The short answer, of course, is when it’s not written by JRR Tolkien. Now I should make it clear that I am not talking about the movies in any way, we can all agree they are a perfectly valid adaptation of The Lord of the Rings’ books, Peter Jackson has the rights to prove it and everything. I want to talk in this post about the countless of authors, and countless of books, that over the years have been inspired by The Lord of the Rings.
The cover of my (very nearly dead) copy of The Lord of the Rings
Now JRR Tolkien is by no means the first author to have written what can be described as ‘a life’s work’ or ‘magnum opus’. That honour belongs maybe to Homerus (or Homer, as the English-speakers call him), or some Egyptian with a very strong arm (from chipping out all those hieroglyphs, geddit). What JRR Tolkien did was write an era-defining, genre-defining (probably even genre-creating) work of fiction that influenced a generation of young kids who then became the authors we love (not just authors, of course, I think it took the internet and social media to create the first generation wherein everyone is an author of some kind, but that’s an aside), as well as influencing several generations after it, present and future included.
There are of course the obvious influences, like David Eddings, Steven Erikson, basically any epic fantasy writer. It is easy to see how these authors have been influenced not only by the story structure (i.e. person finds out they are special, goes on quest, hijinks ensue, thingamabob is used to destroy ultimate evil, the whole world breathes a sigh of relief), but also the rich and fantastical world creation of Tolkien. Then there are some authors who take the world-building, and create a different kind of story (hello, Laura Lam), or take the story structure and transpose it into our world (Wesley Chu, maybe? I can’t think). Then there are authors like Stephen King, George RR Martin, and Scott Lynch, who do something that is similar yet completely different.
I am currently reading the Dark Tower series, which is what influenced this whole post in the first place. At the start of every book in the series (at least the edition I’m reading) there is a little intro by King, talking about being 19 and wanting to create his own Lord of the Rings (mixed with a Western, say thankya). Yet there is nothing about the Dark Tower series that seems to relate to Tolkien’s vision. Yes, there is a tower, and yes, there is a big evil with a big eye (of sorts). And yes, there is a ‘hero’ seeking the tower. But Roland Deschain is not really a hero, not in the Tolkien sense. He murders, a lot, and isn’t that good at making friends, let alone keeping them. The world is somewhere between a complete fantasy world and ours, with elements of both thrown together (I’m trying not to be specific so I don’t spoil anything). And, most importantly, it doesn’t feel at all like The Lord of the Rings. Everyone is at least a little good, a little evil, and a lot screwed up. Right and wrong is not so clear-cut. The lines between reality and fantasy get quite blurred a few books in (book 6 oh em gee go Stephen). I’m sure people who hate The Lord of the Rings could still enjoy the Dark Tower series.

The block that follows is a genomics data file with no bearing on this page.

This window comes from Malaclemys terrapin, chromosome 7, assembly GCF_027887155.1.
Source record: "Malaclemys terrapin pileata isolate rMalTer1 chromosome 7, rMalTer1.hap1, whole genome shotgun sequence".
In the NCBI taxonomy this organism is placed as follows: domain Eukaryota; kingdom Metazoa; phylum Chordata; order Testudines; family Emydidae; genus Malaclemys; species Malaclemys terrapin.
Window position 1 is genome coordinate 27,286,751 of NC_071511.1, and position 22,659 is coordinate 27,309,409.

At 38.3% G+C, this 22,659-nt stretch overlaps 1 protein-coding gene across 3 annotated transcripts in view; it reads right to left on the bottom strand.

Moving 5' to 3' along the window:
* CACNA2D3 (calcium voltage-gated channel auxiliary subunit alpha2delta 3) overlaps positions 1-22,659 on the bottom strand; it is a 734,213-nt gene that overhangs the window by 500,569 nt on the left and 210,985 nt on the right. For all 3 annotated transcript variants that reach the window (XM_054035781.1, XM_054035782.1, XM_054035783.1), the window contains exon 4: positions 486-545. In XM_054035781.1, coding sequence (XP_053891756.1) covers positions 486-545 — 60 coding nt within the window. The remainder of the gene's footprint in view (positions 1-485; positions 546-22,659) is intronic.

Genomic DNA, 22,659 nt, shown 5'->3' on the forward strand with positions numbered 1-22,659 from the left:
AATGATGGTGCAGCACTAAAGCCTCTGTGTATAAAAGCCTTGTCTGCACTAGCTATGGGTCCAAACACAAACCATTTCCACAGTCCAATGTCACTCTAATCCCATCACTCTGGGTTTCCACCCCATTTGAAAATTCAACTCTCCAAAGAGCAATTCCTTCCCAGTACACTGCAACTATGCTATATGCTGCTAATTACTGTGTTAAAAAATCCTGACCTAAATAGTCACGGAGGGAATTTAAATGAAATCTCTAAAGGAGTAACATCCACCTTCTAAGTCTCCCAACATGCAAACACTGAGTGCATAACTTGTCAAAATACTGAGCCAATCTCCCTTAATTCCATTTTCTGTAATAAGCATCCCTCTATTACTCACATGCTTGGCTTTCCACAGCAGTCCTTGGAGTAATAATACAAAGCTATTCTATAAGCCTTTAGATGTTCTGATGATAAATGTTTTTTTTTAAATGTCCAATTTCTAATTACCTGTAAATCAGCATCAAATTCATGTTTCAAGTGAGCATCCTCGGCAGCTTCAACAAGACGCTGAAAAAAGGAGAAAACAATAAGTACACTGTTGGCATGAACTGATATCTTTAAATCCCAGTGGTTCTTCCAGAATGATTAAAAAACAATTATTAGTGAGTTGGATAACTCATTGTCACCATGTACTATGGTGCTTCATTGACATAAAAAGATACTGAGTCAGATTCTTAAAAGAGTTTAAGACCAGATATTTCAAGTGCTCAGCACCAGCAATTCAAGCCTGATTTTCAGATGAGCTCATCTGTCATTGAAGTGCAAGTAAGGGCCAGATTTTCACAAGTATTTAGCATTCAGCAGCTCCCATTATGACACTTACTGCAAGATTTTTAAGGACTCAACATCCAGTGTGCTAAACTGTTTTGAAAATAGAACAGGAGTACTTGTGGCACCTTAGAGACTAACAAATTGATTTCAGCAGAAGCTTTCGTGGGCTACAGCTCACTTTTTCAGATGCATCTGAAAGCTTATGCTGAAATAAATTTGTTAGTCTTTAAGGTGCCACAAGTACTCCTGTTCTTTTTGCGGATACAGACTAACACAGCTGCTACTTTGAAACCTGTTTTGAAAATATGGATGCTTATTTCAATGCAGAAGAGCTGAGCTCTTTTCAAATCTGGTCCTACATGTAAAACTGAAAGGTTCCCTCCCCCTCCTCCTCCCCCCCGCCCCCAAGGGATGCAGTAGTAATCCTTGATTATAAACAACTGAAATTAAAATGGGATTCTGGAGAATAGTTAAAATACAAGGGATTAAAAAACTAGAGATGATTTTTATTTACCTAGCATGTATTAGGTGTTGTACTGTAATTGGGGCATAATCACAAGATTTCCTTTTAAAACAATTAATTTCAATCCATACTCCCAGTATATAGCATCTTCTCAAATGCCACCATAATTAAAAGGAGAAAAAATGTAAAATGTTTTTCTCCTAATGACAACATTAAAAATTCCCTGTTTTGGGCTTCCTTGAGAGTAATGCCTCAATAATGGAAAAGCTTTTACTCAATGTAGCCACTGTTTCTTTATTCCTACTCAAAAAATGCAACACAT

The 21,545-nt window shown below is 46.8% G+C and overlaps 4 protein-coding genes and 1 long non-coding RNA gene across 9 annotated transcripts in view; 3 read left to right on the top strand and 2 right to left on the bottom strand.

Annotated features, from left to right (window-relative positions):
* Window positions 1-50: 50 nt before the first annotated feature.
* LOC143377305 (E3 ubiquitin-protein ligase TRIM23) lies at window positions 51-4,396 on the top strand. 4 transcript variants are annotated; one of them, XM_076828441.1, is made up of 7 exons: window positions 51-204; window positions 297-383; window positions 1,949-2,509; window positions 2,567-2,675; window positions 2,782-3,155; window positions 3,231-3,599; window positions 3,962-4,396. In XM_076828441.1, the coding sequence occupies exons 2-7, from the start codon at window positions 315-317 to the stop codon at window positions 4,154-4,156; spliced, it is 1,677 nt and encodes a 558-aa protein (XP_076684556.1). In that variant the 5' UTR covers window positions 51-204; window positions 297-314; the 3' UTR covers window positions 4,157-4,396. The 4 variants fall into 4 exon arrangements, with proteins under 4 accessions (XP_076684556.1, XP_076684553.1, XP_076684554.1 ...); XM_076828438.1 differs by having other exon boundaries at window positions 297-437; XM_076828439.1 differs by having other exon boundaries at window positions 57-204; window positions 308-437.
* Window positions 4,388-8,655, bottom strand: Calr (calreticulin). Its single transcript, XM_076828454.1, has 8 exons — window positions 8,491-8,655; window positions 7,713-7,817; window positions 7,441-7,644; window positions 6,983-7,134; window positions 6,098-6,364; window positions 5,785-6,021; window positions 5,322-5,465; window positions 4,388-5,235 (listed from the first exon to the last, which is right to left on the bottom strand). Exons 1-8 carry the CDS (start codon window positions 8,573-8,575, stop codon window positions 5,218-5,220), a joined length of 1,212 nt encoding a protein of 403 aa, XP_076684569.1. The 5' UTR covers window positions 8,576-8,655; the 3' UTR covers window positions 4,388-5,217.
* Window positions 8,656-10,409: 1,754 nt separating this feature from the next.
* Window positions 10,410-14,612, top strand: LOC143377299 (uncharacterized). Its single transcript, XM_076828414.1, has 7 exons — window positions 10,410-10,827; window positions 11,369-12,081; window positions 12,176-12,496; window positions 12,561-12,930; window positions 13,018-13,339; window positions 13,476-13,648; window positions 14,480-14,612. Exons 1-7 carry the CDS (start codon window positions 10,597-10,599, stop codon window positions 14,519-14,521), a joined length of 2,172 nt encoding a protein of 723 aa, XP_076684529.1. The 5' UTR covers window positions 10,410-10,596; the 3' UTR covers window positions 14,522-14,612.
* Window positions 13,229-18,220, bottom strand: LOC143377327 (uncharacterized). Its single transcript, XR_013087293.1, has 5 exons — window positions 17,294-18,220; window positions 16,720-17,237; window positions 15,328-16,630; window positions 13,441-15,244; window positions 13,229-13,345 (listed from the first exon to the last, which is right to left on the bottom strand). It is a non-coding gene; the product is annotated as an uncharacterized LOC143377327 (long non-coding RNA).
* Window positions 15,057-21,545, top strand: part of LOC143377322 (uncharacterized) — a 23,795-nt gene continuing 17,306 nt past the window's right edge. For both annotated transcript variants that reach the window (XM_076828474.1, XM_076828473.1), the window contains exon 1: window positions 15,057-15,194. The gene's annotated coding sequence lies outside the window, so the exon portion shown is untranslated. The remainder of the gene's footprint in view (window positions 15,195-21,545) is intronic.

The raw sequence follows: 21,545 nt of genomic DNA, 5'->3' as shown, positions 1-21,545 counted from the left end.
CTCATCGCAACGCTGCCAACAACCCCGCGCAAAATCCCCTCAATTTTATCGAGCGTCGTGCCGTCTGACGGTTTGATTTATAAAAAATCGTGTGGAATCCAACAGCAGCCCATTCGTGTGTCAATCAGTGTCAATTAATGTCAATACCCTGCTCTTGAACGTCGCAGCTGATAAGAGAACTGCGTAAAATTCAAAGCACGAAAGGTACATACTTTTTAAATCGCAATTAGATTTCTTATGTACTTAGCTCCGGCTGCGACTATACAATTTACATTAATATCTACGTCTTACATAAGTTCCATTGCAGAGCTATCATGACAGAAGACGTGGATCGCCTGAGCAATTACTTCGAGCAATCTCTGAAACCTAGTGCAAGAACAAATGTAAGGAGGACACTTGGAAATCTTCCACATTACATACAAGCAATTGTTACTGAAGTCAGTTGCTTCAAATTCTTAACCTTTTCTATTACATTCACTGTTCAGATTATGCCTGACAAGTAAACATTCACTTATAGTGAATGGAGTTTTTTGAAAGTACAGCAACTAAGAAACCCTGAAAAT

The same can be said of the world Scott Lynch has created for Locke Lamora and the Gentleman Bastards. From their name alone you can tell they won’t be squeaky-clean heroes. The world is pure fantasy, but there’s science more than there is magic, and tricks more than there are actual illusions. It’s gritty and real and immersive in a completely different way from Stephen King, from Tolkien, from anyone else. The same goes for Westeros, which has often been described as Middle Earth with added boobies and swearing. It’s got more political intrigue, more shady characters, more murders, more dragons, and more kick-ass girl assassins than Tolkien could ever had contemplated. And most importantly of all, it has its own unique voice.
OK, so Westeros and Middle Earth do have something in common…
Now, this might seem fairly obvious. No writer writes like any other writer. And I’m sure you could argue that the straight-forward epic fantasy examples I’ve mentioned are also completely different from the world of Tolkien. But my point, as far as I still remember that I had one, is that the best writers don’t try to deny their influences, they don’t try and hide the fact that their work was inspired by the previous generation, and they don’t try to copy it. By appreciating it for what it is, by letting it be its own thing, and by going so deep into appreciating the story that they sort of mind-meld with the writerly ghost of Tolkien himself, they can create something that is wholly their own, and therefore wholly different.
So don’t be afraid to read in the genre you write in. Don’t be afraid to read outside it either, read whatever you want. As long as you commit yourself to making something that is wholly unique, wholly you, and always aim to become a better writer, no matter where you are in your career, there is no fear of you being accused of reusing plots or copying others. You don’t avoid such things by avoiding reading, you avoid it by reading deeply and understanding as much as you can about the writers that have gone before you.
P.S. Sorry it took me a while to get this post out (which I promised to be ‘coming soon’ in my last post), and that it’s not more coherent or more directly related to The Lord of the Rings. I’ll aim to be better next time.